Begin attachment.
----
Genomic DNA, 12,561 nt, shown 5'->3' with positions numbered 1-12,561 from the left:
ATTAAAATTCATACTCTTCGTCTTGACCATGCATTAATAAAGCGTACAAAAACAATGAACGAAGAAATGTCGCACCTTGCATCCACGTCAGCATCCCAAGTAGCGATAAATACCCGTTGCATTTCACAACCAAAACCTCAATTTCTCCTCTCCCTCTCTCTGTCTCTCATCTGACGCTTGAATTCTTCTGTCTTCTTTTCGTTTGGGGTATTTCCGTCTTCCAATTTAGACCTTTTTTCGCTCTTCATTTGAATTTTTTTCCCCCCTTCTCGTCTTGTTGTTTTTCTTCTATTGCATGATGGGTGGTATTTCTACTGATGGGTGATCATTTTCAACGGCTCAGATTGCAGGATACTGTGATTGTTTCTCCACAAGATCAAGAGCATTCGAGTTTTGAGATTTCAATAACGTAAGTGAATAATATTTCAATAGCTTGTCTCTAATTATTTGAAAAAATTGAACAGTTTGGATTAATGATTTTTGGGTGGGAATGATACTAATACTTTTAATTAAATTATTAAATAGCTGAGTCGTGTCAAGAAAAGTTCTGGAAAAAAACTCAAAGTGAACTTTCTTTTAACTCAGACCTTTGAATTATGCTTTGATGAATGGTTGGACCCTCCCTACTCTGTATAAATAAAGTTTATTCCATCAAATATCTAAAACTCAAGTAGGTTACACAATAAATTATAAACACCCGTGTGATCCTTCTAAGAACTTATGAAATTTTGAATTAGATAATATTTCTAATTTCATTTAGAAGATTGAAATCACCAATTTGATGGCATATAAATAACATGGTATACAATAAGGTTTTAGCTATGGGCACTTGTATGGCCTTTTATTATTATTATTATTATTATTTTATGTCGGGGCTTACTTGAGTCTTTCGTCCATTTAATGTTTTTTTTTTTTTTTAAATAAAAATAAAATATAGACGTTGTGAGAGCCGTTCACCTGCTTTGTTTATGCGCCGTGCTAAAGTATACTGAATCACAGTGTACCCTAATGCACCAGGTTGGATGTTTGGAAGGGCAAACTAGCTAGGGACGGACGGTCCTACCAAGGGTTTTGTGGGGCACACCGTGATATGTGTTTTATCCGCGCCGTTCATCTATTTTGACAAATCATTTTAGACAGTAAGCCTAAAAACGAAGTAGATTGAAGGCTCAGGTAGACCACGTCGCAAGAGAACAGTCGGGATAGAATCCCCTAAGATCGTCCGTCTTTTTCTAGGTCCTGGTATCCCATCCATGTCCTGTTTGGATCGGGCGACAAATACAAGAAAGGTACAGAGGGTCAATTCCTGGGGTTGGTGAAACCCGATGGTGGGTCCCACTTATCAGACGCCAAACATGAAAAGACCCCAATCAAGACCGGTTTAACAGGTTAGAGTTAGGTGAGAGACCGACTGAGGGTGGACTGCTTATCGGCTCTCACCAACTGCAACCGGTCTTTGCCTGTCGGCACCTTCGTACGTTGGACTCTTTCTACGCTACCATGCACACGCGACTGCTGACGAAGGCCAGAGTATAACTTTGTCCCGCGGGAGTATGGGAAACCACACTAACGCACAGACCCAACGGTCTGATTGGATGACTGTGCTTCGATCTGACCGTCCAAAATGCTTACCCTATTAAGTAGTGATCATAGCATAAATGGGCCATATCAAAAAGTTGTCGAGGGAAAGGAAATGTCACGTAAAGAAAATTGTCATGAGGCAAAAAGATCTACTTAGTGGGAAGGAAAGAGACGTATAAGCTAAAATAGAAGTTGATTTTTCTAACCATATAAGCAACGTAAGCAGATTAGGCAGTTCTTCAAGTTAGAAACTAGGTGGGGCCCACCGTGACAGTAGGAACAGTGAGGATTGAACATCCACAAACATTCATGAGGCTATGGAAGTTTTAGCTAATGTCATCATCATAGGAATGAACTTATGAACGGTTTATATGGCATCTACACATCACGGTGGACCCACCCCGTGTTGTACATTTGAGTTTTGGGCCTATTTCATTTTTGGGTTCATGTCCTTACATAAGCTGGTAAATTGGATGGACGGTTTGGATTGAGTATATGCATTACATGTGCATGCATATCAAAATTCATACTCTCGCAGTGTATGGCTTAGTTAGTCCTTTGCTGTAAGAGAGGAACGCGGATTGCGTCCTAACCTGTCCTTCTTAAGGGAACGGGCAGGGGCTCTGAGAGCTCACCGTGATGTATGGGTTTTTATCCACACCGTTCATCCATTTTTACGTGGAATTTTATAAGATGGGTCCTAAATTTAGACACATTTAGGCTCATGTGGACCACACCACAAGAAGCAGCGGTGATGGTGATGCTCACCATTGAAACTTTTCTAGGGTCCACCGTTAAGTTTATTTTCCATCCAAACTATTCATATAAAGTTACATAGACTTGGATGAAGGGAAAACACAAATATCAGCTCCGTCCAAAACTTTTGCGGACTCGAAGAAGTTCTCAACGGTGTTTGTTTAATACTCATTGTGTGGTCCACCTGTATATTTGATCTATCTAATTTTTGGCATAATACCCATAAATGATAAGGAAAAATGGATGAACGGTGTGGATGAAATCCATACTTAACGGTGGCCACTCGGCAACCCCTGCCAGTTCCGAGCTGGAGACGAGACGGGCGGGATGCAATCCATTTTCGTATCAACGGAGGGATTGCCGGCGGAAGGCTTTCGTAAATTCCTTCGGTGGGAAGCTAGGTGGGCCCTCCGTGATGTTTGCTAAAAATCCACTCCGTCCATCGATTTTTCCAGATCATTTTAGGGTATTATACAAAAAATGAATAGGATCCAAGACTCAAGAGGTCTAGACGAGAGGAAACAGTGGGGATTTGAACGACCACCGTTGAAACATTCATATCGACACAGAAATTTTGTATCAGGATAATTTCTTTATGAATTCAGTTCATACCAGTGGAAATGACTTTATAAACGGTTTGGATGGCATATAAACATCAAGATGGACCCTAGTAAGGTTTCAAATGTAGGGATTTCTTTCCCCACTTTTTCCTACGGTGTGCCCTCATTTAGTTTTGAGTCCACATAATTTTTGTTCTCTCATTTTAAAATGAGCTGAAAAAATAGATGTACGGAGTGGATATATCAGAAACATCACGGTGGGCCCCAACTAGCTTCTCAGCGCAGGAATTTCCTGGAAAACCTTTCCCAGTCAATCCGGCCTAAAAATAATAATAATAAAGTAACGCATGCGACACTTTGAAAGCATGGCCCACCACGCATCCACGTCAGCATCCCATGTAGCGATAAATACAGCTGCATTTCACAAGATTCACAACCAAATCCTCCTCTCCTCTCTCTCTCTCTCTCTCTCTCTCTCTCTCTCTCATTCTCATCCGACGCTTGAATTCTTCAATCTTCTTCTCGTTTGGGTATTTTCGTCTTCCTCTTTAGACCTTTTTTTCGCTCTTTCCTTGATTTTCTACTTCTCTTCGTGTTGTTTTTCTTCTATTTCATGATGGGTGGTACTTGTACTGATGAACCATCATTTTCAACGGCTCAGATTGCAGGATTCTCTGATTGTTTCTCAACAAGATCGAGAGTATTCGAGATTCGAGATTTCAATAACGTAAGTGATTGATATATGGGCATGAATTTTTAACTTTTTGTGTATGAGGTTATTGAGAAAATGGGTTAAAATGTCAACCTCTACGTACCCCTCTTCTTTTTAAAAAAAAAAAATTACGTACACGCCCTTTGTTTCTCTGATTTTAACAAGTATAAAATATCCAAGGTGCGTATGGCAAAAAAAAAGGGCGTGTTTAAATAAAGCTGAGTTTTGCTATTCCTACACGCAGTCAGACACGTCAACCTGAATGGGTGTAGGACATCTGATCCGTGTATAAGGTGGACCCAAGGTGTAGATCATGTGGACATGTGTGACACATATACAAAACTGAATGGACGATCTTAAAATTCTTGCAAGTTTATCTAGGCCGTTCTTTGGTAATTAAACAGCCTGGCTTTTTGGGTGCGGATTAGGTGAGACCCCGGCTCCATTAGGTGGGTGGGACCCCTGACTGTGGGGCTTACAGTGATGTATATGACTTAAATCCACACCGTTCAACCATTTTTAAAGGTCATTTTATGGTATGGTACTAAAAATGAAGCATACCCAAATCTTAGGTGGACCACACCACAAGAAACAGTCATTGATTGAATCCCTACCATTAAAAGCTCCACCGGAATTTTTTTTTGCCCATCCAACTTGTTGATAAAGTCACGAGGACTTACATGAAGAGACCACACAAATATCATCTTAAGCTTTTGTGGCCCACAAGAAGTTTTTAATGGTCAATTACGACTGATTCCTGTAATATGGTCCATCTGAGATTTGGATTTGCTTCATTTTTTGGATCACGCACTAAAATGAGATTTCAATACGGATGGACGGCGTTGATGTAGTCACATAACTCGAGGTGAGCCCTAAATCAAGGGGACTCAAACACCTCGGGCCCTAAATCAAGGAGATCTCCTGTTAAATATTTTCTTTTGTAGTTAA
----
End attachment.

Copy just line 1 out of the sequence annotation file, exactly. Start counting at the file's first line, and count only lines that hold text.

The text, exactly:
Genomic DNA, 12,561 nt, shown 5'->3' with positions numbered 1-12,561 from the left: